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Eat This Or That — How To Plan A Thanksgiving Eating Strategy


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In case you missed it, Thanksgiving is tomorrow. Which means you should probably start working out your Holiday Eating Strategy ASAP. If you don’t know what, exactly, I mean by a Holiday Eating Strategy, then you’re probably the person who dives right in to the roll basket and is full by the time the gravy boat actually makes its way around the table.

What I’m saying is, prioritize! All those side dishes on the table can be overwhelming. You don’t want to make any decisions you’ll regret 10 minutes down the line, when you’re stuffed to the gills but haven’t even touched Aunt Lucy’s Creamed Corn Pudding (you know the dish).

Here’s our highly scientific breakdown of what you should take, and what you should pass on.

MASHED POTATOES

Mashed Potatoes
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First Take: Mashed potatoes are a Thanksgiving necessity. Sure, tubers hadn’t made their way to the New World, or even the Old World, by the time the pilgrims of lore landed at Plymouth Rock, but that doesn’t mean you should pass them up at the table in 2015. On the contrary, make sure to take a big, claggy spoonful of the stuff. If you get too full to eat it, you can always turn it into a volcano at the end of the meal.

Second Opinion (Vince Mancini): It’s hard to talk about Thanksgiving without someone bringing up mashed potatoes. I know, it’s traditional, right up there with an apple pie when it comes to unimpeachable comfort foods. Thus, I know this is borderline blasphemous, and I don’t want to pigeonhole myself as the guy with strong opinions about potato products (GUILTY). But I feel compelled to point out that mashed potatoes just aren’t that great.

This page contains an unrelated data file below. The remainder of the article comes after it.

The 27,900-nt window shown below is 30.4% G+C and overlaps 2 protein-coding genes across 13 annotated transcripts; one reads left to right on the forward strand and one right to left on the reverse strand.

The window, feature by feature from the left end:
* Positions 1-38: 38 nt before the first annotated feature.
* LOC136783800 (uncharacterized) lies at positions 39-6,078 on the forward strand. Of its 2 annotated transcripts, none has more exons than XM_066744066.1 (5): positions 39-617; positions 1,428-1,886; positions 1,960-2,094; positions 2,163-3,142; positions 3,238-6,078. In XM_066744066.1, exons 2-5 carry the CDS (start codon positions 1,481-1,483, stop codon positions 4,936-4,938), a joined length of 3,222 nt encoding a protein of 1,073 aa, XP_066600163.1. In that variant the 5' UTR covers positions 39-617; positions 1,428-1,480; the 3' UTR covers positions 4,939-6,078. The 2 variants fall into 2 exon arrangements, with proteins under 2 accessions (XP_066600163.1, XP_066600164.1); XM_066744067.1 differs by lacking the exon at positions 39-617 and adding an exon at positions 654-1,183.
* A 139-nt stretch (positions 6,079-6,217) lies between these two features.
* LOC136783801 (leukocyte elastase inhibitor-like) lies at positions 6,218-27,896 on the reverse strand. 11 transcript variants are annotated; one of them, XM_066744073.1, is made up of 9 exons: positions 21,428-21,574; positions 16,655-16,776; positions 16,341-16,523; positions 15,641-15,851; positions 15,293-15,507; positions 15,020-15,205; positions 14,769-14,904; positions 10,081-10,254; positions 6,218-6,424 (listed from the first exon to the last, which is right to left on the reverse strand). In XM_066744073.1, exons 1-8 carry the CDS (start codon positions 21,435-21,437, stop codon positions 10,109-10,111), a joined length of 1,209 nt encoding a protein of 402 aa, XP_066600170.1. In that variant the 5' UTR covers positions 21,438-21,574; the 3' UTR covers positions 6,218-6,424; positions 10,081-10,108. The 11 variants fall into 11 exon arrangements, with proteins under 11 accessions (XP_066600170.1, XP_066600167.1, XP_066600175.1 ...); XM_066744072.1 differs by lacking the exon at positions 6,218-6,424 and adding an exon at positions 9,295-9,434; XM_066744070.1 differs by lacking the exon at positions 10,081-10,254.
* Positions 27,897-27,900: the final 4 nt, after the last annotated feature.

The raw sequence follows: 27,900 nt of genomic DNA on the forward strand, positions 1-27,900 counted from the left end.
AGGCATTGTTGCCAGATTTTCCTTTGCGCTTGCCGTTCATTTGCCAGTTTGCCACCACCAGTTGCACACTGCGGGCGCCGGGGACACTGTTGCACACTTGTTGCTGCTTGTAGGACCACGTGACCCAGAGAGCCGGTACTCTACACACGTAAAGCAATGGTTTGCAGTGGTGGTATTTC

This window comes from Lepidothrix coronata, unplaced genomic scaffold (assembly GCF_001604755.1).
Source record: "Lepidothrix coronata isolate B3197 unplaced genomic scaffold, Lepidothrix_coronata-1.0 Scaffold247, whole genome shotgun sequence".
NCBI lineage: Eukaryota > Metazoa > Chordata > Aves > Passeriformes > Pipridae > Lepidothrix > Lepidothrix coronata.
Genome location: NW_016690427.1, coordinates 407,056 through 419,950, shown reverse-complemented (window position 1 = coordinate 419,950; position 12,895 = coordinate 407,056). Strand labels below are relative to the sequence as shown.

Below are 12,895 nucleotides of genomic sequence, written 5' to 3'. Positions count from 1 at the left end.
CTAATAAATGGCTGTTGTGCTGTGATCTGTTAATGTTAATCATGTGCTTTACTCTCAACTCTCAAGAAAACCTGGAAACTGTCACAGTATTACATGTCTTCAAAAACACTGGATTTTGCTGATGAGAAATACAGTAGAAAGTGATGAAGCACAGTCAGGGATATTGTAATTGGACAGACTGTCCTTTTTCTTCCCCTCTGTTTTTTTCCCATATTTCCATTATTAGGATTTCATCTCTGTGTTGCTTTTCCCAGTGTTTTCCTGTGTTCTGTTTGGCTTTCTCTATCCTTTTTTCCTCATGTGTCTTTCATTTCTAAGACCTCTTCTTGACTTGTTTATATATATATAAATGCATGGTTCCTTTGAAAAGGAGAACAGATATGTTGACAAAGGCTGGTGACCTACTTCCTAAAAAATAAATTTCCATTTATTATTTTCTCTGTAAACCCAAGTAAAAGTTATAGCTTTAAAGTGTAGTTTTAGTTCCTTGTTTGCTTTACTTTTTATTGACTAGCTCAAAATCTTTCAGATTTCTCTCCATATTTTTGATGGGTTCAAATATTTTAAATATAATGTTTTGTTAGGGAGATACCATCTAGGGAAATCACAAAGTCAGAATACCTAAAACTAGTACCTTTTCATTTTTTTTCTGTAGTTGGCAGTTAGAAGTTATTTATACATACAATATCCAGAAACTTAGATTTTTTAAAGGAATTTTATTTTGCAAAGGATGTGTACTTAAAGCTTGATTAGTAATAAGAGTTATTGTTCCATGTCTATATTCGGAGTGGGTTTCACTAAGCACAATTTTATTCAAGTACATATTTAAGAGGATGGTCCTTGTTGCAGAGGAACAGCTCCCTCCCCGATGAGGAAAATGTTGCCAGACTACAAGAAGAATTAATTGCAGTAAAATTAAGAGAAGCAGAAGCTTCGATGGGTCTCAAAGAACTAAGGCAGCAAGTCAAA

Look, they aren’t bad, especially if you slather them in gravy, whip them with equal parts butter and potatoes, and/or use a creamier potato variety like Yukon gold as your base. But even done perfectly they lack the textural contrast to eat much of (and why eat if I’m not going to gorge?!). The drawback of the smooth texture is that it sort of reminds you of nursing home food. I have a hard time with anything that looks the same going down as when I puke it up to cut carbs. It’s meant to be a side dish, so… it’s fine. If we’re making both mashed and scalloped potatoes, I’ve got no beef with you. But if you ask me to choose? It’s not even close. Scalloped have all the potato and butter flavor of mashed, plus cheese, chew, and god willing, even a little crunch. If we’re comparing potato dishes, the best thing you can say about mashed is that they’re better than baked or boiled. COME AT ME, BRO.

GRAVY

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First Take: It’s pretty rude to serve a Thanksgiving meal without gravy. I think Emily Post wrote something about that, actually. Although gluten-free gravies exist, you should probably just assume that the stuff on the table was thickened with flour and pass on it if you’ve got a sensitivity. Or, you know, if you just don’t like gravy. Traitor.

Second Opinion (Steve Bramucci): Gravy is a sauce and you just can’t have a meal this heavy (and potentially dry) without at least two sauces (gravy + cranberry). This is beyond essential — go to a home where it’s made from real reduced turkey or chicken stock.

ROLLS